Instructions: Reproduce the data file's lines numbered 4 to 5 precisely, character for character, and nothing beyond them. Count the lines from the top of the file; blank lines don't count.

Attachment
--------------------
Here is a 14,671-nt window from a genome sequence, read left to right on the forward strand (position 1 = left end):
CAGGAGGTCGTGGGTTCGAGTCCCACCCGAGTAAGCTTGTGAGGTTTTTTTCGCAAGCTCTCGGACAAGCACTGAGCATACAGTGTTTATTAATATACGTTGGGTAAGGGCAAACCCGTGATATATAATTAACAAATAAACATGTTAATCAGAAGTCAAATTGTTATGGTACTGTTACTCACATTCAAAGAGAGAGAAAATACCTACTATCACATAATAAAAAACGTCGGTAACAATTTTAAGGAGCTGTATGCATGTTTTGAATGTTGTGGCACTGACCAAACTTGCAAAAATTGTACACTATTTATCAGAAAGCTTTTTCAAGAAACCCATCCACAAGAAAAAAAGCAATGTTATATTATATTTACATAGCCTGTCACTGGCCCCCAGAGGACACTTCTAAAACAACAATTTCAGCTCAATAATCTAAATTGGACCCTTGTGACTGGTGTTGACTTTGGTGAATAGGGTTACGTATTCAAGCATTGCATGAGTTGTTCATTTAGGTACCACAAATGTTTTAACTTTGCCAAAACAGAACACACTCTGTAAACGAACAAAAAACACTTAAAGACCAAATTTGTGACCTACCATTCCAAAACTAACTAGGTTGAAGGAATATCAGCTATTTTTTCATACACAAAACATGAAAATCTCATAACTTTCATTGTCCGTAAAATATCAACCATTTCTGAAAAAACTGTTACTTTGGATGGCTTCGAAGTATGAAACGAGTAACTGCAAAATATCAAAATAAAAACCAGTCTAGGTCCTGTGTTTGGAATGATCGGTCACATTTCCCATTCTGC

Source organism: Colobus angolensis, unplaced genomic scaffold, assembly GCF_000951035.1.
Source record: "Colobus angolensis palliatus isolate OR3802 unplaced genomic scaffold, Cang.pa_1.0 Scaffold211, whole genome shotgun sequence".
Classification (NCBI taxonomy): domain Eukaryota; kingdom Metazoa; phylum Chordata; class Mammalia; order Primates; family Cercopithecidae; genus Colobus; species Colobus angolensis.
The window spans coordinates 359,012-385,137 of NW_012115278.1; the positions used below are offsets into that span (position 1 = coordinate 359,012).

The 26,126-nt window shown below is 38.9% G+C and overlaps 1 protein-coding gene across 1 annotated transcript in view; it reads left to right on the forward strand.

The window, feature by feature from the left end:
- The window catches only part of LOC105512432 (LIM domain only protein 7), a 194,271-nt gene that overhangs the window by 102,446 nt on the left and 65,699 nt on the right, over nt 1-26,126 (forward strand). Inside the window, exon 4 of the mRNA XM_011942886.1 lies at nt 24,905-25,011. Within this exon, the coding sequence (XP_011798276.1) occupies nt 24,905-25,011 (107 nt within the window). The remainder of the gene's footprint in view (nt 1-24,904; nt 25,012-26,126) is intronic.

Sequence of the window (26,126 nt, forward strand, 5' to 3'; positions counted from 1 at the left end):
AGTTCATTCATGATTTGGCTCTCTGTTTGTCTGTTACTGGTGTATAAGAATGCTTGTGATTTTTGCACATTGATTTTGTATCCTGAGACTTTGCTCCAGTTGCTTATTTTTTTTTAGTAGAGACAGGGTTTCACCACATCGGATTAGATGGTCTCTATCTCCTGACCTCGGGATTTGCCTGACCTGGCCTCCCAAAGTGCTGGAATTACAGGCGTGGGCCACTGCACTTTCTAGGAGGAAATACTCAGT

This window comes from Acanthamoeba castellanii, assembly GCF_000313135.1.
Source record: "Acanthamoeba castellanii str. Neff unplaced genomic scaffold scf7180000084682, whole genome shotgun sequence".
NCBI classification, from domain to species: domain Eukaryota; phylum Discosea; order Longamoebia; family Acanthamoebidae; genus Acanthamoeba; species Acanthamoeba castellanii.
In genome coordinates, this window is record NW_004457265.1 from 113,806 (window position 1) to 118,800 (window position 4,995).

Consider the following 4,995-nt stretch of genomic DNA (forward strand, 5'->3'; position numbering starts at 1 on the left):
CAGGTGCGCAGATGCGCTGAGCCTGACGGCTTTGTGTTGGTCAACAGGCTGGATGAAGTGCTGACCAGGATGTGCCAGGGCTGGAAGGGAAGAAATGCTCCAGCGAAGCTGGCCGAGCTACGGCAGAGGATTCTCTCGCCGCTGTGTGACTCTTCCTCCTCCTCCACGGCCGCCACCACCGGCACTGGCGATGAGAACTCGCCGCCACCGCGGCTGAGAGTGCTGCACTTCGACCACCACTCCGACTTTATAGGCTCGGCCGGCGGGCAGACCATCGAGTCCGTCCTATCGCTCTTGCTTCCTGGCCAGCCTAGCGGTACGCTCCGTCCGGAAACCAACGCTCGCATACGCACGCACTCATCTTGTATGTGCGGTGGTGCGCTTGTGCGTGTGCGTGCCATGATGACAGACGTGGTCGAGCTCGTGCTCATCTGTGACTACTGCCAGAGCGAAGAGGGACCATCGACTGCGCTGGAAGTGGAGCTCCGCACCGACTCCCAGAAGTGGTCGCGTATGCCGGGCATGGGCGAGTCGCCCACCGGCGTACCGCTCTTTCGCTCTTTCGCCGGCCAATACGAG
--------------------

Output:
Source record: "Colobus angolensis palliatus isolate OR3802 unplaced genomic scaffold, Cang.pa_1.0 Scaffold211, whole genome shotgun sequence".
Classification (NCBI taxonomy): domain Eukaryota; kingdom Metazoa; phylum Chordata; class Mammalia; order Primates; family Cercopithecidae; genus Colobus; species Colobus angolensis.